Featured Research

from universities, journals, and other organizations

Your Family Doctor May Be The Key To Quitting Smoking

Date:
November 26, 2007
Source:
Centre for Addiction and Mental Health
Summary:
Scientists are defining the most effective ways to treat tobacco dependence. In a recent research review, they highlight the surprisingly significant role that the health practitioner can play in helping people quit smoking, as well offer a comprehensive summary of tobacco use, causes of nicotine dependence, and advances in treatment and intervention.

Scientists at the Centre for Addiction and Mental Health (CAMH) are defining the most effective ways to treat tobacco dependence. They highlight the surprisingly significant role that the health practitioner can play in helping people quit smoking. Many people's attempts to quit are unsuccessful, so effective interventions are critical for the 4.5 million smokers in Canada alone.

"Advising patients to quit, even just once, helps to double quit rates," write CAMH researchers Dr. Bernard Le Foll and Dr. Tony George. Their article Treatment of tobacco dependence: integrating recent progress into practice is a comprehensive summary of tobacco use, causes of nicotine dependence, and advances in treatment and intervention."To initiate as many cessation attempts as possible, practitioners should advise all of their patients who smoke to quit."

Research shows that since an estimated 70% of smokers visit a physician each year, family doctors have a substantial opportunity to influence smoking behaviour. "Even a short intervention (three minutes or less) can increase a person's motivation to quit and can significantly increase abstinence rates," the authors write. They provide an algorithm topped by the simple question "Are you smoking?" to help physicians integrate a patient's smoking status and his or her readiness to quit, taking a comprehensive approach that combines assessment, behavioural interventions and pharmacologic treatment of tobacco dependence.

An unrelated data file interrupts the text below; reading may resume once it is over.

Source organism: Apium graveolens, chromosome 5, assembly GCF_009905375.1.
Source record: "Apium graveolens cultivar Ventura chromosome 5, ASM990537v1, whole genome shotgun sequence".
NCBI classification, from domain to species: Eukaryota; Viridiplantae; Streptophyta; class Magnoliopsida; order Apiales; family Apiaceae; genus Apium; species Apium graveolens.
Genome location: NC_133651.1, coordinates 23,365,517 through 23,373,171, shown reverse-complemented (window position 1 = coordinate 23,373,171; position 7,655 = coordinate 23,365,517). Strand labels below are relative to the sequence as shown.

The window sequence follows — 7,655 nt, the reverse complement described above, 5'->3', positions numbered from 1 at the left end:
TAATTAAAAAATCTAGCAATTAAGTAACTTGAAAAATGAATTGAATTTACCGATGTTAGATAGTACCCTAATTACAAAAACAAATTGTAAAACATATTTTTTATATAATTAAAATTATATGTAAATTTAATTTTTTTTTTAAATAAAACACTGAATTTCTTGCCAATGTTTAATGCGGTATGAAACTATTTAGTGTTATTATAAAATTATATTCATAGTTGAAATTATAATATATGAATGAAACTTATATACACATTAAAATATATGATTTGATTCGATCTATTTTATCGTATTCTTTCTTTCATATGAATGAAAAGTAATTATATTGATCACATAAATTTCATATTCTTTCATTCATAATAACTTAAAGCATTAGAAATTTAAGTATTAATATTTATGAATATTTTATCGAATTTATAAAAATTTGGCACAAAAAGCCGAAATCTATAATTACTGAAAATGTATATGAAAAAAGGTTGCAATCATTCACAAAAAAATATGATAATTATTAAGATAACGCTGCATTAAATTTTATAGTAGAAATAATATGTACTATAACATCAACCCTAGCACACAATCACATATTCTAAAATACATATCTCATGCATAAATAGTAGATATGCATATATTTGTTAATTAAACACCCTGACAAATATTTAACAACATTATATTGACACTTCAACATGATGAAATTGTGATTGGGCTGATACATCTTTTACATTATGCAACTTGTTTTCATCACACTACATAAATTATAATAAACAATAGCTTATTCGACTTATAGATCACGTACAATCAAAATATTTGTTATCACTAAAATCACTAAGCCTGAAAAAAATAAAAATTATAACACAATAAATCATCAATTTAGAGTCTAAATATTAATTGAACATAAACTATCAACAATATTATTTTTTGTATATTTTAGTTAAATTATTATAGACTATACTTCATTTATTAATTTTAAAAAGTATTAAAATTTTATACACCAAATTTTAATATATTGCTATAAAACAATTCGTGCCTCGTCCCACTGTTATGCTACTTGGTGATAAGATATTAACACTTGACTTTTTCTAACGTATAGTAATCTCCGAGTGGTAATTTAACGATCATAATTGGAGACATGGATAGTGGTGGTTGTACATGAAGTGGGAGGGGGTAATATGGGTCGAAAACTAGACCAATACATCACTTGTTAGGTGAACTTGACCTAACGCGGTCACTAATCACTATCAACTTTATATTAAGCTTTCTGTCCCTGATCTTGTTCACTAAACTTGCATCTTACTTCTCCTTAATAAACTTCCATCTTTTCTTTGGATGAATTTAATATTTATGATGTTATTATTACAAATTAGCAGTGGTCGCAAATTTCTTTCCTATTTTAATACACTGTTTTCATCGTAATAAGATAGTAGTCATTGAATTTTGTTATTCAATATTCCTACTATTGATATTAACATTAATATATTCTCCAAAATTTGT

The article also showed that smokers with moderate to severe tobacco dependence have been found to respond best to three types of pharmacotherapy -- nicotine replacement therapy, bupropion and varenicline -- but there is no clear threshold that can help clinicians decide whether a particular patient will benefit from a particular pharmacotherapy, and there is no consensus on which one should be used first. The authors' provide physicians with a clear comparative table of these three first-line pharmacologic treatments, as well as advice on whether to combine these pharmotherapies, or to consider nortriptyline and clonidine as second-line medications.

Epidemiologic studies have indicated that the majority of successful attempts to quit smoking occur without direct medical assistance or without pharmacotherapy. "The use of nonpharmacologic methods (such as counseling) should be encouraged, especially for people for whom medication use is problematic," say the authors. "The goal is to motivate the patient to try to quit smoking." Moreover, pharmacological interventions are clearly effective and allow doctors to double or triple the odds of success.

This research article is published in the November issue of the Canadian Medical Association Journal.


Story Source: